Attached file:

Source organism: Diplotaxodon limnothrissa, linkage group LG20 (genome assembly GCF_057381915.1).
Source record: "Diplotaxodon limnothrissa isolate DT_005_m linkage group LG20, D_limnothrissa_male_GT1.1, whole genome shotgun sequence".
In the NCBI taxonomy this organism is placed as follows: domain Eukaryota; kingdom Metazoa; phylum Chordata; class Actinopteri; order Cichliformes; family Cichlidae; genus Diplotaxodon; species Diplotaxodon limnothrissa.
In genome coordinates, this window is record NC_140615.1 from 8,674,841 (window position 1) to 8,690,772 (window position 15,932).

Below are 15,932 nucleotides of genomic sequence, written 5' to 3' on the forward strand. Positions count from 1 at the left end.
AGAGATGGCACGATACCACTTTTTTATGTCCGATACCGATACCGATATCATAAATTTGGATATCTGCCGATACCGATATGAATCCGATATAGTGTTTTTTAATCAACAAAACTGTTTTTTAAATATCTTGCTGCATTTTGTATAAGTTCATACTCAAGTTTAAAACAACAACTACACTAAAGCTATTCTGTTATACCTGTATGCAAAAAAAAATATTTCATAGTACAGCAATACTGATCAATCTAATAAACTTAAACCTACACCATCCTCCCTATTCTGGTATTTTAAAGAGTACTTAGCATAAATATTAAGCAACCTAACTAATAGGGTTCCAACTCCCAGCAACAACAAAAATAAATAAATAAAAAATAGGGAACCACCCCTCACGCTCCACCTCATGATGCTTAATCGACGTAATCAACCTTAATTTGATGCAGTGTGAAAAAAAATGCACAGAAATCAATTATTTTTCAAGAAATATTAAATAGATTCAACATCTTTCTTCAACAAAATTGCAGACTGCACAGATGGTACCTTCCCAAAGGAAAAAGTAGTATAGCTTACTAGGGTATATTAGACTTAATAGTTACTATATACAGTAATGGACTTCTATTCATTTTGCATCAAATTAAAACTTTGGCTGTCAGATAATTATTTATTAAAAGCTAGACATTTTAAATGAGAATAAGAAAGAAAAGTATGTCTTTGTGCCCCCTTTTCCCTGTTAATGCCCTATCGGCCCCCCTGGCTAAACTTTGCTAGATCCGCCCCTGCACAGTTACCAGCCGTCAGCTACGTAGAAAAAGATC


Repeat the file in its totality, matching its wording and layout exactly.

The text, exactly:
Source organism: Diplotaxodon limnothrissa, linkage group LG20 (genome assembly GCF_057381915.1).
Source record: "Diplotaxodon limnothrissa isolate DT_005_m linkage group LG20, D_limnothrissa_male_GT1.1, whole genome shotgun sequence".
In the NCBI taxonomy this organism is placed as follows: domain Eukaryota; kingdom Metazoa; phylum Chordata; class Actinopteri; order Cichliformes; family Cichlidae; genus Diplotaxodon; species Diplotaxodon limnothrissa.
In genome coordinates, this window is record NC_140615.1 from 8,674,841 (window position 1) to 8,690,772 (window position 15,932).

Below are 15,932 nucleotides of genomic sequence, written 5' to 3' on the forward strand. Positions count from 1 at the left end.
AGAGATGGCACGATACCACTTTTTTATGTCCGATACCGATACCGATATCATAAATTTGGATATCTGCCGATACCGATATGAATCCGATATAGTGTTTTTTAATCAACAAAACTGTTTTTTAAATATCTTGCTGCATTTTGTATAAGTTCATACTCAAGTTTAAAACAACAACTACACTAAAGCTATTCTGTTATACCTGTATGCAAAAAAAAATATTTCATAGTACAGCAATACTGATCAATCTAATAAACTTAAACCTACACCATCCTCCCTATTCTGGTATTTTAAAGAGTACTTAGCATAAATATTAAGCAACCTAACTAATAGGGTTCCAACTCCCAGCAACAACAAAAATAAATAAATAAAAAATAGGGAACCACCCCTCACGCTCCACCTCATGATGCTTAATCGACGTAATCAACCTTAATTTGATGCAGTGTGAAAAAAAATGCACAGAAATCAATTATTTTTCAAGAAATATTAAATAGATTCAACATCTTTCTTCAACAAAATTGCAGACTGCACAGATGGTACCTTCCCAAAGGAAAAAGTAGTATAGCTTACTAGGGTATATTAGACTTAATAGTTACTATATACAGTAATGGACTTCTATTCATTTTGCATCAAATTAAAACTTTGGCTGTCAGATAATTATTTATTAAAAGCTAGACATTTTAAATGAGAATAAGAAAGAAAAGTATGTCTTTGTGCCCCCTTTTCCCTGTTAATGCCCTATCGGCCCCCCTGGCTAAACTTTGCTAGATCCGCCCCTGCACAGTTACCAGCCGTCAGCTACGTAGAAAAAGATC